Photo courtesy Koya. Credit: Mel Yates

Chef FeaturesLondon

Udon By Way of Porto: At Koya City, Gustavo Tavares Reimagines Japanese Cuisine

By

For Gustavo Tavares, head chef of Koya City, cooking is laced with both tradition and invention.

While Tavares remains faithful to the heart and soul of Koya as a Japanese udon noodle bar, he plans to put his own mark on the food at Koya City – differentiating it from the two other Koya branches – by introducing distinct Portuguese influences. From the sweet and sour amalgamation of escabeche to balancing the saltiness of miso with the fizziness of fermented red pepper, Tavares presents an inventive blend of Japanese cuisine with traditional Portuguese flavours.

Tavares is 28, with horn-rimmed glasses, curious eyes, and a warm, friendly character. Once he’s behind the counters, he transforms into a more serious presence, where his discipline and organisation are put on display as he serves bowls and bowls of udon, made by hand fresh each day.

After finishing cooking school in Portugal, Gustavo Tavares left Porto to begin life as a chef at a Michelin-starred restaurant in Barcelona back in 2013. Following his one-year stint at Caelis – where he learned the ins and outs of life in the kitchen – he joined the team that opened Taberna do Mercado under the leadership of chef Nuno Mendes.

But throughout his time navigating European flavours in his early career, Tavares admits to always having felt a magnetic pull towards Japanese cuisine.

Eventually, he made his way to Koya, London’s renowned Japanese udon bar founded in 2010 by Japanese chefs Shuko Oda and Junya Yamasaki, along with restaurateur John Devitt.

Six months after joining Koya’s Soho restaurant, Tavares was offered to take on Koya City as head chef – one of the busiest branches situated in Bloomberg Arcade. Tavares explains that the ambience, energy and pace is significantly different between both branches. Koya Soho, which can only seat 23 people at a time, often carves out a more relaxed dining experience in contrast to the speed and consistency demanded from Koya City during weekdays between the hours of 12:00 and 2:30 p.m.

“My specials don’t need to be as obvious in the sense of ‘this is Portuguese’ or ‘this is Japanese’ – it’s about finding the link in between.”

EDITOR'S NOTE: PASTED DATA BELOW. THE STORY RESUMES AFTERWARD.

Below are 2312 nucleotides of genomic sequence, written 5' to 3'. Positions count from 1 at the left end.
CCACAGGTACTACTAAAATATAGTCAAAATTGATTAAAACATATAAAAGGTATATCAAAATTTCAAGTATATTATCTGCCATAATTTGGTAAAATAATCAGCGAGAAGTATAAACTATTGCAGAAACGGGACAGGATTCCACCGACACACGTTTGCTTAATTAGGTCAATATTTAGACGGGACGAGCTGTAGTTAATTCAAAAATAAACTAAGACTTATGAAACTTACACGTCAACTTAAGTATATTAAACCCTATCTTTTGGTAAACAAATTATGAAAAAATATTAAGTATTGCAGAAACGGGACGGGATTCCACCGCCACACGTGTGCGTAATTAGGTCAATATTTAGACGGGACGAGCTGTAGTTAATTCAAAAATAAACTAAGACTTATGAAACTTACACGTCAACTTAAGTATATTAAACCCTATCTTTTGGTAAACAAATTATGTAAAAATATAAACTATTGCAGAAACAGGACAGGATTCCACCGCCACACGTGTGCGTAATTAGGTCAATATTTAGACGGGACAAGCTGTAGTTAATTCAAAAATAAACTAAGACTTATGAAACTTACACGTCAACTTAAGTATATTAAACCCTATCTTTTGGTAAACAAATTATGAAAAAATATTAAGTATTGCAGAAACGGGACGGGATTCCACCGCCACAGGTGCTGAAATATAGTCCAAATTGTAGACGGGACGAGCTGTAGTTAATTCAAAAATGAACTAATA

His changing menu of specials features Koya’s signature flavours and techniques filtered through his Portuguese lens.

“I like fish and working with fish,” says Tavares, pointing to the current lineup of specials displayed on the glass windows for passersby to see, along with a restaurant lined with people. The red mullet tempura topped with blood orange ketchup – a strong addition to Koya’s repertoire of tempura – packs a wide range of savoury flavours. His sea bream sashimi sprinkled with wild garlic and nori powder is a colourful display of ingredients that perfectly underscore the clean and delicate taste of the fresh fish.

“My specials don’t need to be as obvious in the sense of ‘this is Portuguese’ or ‘this is Japanese’ – it’s about finding the link in between,” he says. “Sometimes, it can be subtle or it can be more obvious.”

Navigating through two cuisines, Tavares describes his approach as trying to find the same result but through different methods. “I learned what Koya was really about,” he shares. “It’s not about being fancy on the specials – it’s always about the flavours.”

Photo courtesy Koya. Credit: Mel Yates
Tavares' sea bream sashimi with wild garlic and nori. Credit: Juli Suazo
▪️

There are many layers to Tavares’ identity that are felt and drawn out when you taste his food. His dishes like stuffed braised squid or pig trotter udon mirror his nostalgia for his home in Portugal while highlighting the diverse cultures and progressive techniques he has learned and experienced in his culinary career.

When asked about what Tavares distinctly brings to the wooden counters of the City branch, Koya co-founder Shuko Oda jokes, “A lot of coriander.” More seriously, Oda points out how Tavares has an artistic yet simple way of putting a dish together or reinterpreting and evolving a dish he has eaten elsewhere. “I think his strong suit is in his creativity and sensibility, and it really comes through in the specials.”

Oda also highlights that Tavares’ way of working served as inspiration for a number of collaborations where chefs are brought in to work with him on an exclusive menu, usually available for one night only. “City is the perfect place to do it and he is the perfect chef for it,” says Oda.

One of the previous guest chefs includes Leandro Carreira, executive chef at The Sea, The Sea. “[Gustavo] has [an] incredible dynamic as a chef,” says Carreira. “He plays with textures and the depth of flavours that merge so well with Koya.”

Looking back on his experience working together with Tavares for a six-course tasting menu at Koya, Carreira shared that they always managed to produce something new, exciting, and incredibly tasty with traces of Portuguese cuisine. In the coming months, Tavares hopes to bring back a similar spirit of collaboration to Koya, similar to his one-off evening with Carreira – citing his former mentor Nuno Mendes (now of Lisboeta in Fitzrovia) as his next dream partner for a unique dining experience.

When asked what he hopes to introduce next to Koya, he momentarily thinks deeply: “Bread!” he laughs, revealing his longing for the Portuguese table staple. “But I think that’s too out there, so maybe cured meat with miso or koji.”

Although there are many variables that Tavares considers when developing his menu – such as seasonality, weather, and the mood London finds itself in – he admits that he is ultimately ruled by intuition. As he puts it: “It’s a lot of gut feeling.”


Koya City is open Monday to Saturday, 11.30am to 10.30pm, Sunday 11.30am to 9.30pm. Book here.

Juli Suazo is a freelance writer based in London.